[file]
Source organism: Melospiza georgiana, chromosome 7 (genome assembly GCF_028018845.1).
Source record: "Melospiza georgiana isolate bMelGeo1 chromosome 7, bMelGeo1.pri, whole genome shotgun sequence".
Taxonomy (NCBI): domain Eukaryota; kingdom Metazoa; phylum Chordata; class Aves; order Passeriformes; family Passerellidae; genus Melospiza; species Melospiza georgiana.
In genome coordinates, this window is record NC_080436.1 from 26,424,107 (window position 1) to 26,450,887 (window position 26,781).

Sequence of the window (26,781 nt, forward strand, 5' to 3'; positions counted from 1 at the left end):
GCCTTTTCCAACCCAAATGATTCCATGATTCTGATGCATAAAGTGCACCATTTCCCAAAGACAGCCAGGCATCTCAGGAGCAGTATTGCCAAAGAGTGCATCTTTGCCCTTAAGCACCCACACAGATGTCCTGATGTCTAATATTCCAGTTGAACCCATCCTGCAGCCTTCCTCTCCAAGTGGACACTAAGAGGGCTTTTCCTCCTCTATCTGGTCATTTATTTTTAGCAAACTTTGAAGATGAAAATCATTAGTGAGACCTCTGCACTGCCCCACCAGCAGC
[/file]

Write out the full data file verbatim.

Source organism: Melospiza georgiana, chromosome 7 (genome assembly GCF_028018845.1).
Source record: "Melospiza georgiana isolate bMelGeo1 chromosome 7, bMelGeo1.pri, whole genome shotgun sequence".
Taxonomy (NCBI): domain Eukaryota; kingdom Metazoa; phylum Chordata; class Aves; order Passeriformes; family Passerellidae; genus Melospiza; species Melospiza georgiana.
In genome coordinates, this window is record NC_080436.1 from 26,424,107 (window position 1) to 26,450,887 (window position 26,781).

Sequence of the window (26,781 nt, forward strand, 5' to 3'; positions counted from 1 at the left end):
GCCTTTTCCAACCCAAATGATTCCATGATTCTGATGCATAAAGTGCACCATTTCCCAAAGACAGCCAGGCATCTCAGGAGCAGTATTGCCAAAGAGTGCATCTTTGCCCTTAAGCACCCACACAGATGTCCTGATGTCTAATATTCCAGTTGAACCCATCCTGCAGCCTTCCTCTCCAAGTGGACACTAAGAGGGCTTTTCCTCCTCTATCTGGTCATTTATTTTTAGCAAACTTTGAAGATGAAAATCATTAGTGAGACCTCTGCACTGCCCCACCAGCAGC